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Nigeria, others to earn $7.41bn from cocoa

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Nigeria and three other countries are expected to grab $7.41 billion or 70 per cent of the $10.59 billion cocoa output in this year.

It was learnt that total cocoa beans output would reach 4.8 million tonnes this year as demand for chocolate, cocoa beverages, butter, paste and powder rises in the global market.

In 2019, earnings by the major producers was $9.89 bllion but forecast by the International Cocoa Organisation (ICCO) has revealed that proceeds from the beans this year, would jump by 7.69 per cent in 2020 or $10.59 billion.

The organisation said that the price of cocoa beans had reached $2,171 per metric tonneas at March 26, 2020 from $1,630 per tonne within few weeks.

This year, Nigeria is expected to produce 367,000 tonnes from the total 4.8million tonnes, while Cote d’Ivoire will produce 1.48 million tonnes, Ghana, 834,000 tonnes and Cameroon, 285,000 tonnes.

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Already, ICCO had said that Ivory Coast and Ghana were charging $400 per metric tonne above the futures price for shipments as they account for more than 60 per cent of the total global cocoa supplies.

Importing countries include Austria, Belgium, Bulgaria, The Netherlands, Indonesia, Cyprus Czech Republic, Denmark,, Estonia, Finland, France, Germany, Greece, Hungary and Ireland among others.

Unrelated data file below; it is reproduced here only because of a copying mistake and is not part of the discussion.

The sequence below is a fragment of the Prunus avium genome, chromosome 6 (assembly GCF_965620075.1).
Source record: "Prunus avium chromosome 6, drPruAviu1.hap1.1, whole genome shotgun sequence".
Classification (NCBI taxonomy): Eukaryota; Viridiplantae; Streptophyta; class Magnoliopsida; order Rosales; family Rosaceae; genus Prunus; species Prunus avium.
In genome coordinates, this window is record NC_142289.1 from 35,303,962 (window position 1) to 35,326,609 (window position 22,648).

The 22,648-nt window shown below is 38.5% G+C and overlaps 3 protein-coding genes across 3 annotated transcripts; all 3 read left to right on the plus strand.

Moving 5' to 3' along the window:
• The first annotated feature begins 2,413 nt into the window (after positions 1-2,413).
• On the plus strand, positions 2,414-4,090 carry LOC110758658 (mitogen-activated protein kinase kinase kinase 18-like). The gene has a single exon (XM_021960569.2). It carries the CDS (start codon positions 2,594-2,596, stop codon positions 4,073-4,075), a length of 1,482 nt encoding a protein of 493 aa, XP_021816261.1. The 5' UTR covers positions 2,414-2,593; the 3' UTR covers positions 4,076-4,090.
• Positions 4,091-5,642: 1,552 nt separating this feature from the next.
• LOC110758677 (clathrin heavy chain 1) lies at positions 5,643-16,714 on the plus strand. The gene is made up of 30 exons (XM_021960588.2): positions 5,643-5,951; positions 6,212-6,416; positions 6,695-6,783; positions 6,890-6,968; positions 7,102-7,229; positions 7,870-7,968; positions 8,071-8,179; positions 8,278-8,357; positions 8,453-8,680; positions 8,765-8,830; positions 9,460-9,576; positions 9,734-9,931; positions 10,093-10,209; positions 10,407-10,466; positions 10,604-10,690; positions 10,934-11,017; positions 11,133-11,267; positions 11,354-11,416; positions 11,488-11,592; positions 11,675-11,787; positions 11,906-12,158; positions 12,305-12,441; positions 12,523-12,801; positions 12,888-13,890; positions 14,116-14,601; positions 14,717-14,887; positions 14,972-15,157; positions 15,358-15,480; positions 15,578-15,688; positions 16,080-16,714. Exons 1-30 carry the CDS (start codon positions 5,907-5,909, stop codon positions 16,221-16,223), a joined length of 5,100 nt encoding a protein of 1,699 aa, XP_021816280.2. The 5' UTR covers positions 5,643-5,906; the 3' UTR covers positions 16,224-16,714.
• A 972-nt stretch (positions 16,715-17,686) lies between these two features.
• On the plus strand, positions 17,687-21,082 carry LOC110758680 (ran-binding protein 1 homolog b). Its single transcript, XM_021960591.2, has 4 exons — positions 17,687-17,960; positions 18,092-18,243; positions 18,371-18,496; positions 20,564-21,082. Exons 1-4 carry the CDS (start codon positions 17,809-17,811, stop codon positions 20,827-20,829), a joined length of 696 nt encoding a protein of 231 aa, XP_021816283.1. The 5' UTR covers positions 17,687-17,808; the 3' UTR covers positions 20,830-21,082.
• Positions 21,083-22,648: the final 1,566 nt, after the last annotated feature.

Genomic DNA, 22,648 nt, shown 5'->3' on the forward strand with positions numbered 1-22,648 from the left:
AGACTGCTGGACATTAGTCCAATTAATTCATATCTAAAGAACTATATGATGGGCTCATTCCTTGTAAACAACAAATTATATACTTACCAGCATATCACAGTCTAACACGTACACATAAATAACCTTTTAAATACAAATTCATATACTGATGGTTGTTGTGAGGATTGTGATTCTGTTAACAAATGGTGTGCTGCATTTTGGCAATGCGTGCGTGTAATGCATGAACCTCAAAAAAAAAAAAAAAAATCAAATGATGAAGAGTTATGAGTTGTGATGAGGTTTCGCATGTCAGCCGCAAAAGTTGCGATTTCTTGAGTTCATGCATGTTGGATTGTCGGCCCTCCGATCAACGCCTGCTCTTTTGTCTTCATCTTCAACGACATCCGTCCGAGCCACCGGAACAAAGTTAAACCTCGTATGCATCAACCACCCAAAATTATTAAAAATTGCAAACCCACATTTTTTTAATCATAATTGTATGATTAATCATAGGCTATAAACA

Data obtained by New Telegraph from the International Trade Statistics (ITS) revealed that Indonesia imported $66.4million; Germany, $55.6million; Malaysia, $41.5million and Belgium, $29.1million in 2019.

Meanwhile, some chocolate companies have begun buying the beans and preparations to secure pricing for the massive quantities needed.

The Director/Chief Executive of the Cocoa Research Institute of Nigeria (CRIN), Dr Olayiwola Olubamiwa, had explained that Cote d’Ivoire and Ghana were far above the country in production, noting that Nigeria’s current cocoa production was around 367,000 tonnes annually, while Cote d’Ivoire produces 1.48 million tonnes and Ghana’s output is 834,000 tonnes.

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He lamented that the poor production level of cocoa in the country was due to non-existence of cocoa commodity board, slow multiplication of new fast-growing, better-yielding varieties of cocoa, poor funding and failure of farmers to adopt the new breeds.

Olubamiwa recalled that with the efforts of the National Cocoa Development Committee (NCDC), production moved from 170,000 tonnes in 1999 to around 350,000 tonnes in 2006.

He noted that the present production level was had brought the country to the fourth position in the global market.

The director said: “Nigeria cannot run away from the issue of a coordinating body if it wants to move forward. The existence of Ghana Cocoa Board is responsible for its success.

“Secondly, Nigerian cocoa trees and farmers are old. The age brackets of the two are the same, over an average of 50 years.The NCDC and the Cocoa Transformation Agenda (CoCTA) did a lot of rehabilitation of old trees but the efforts need to be beefed up.”

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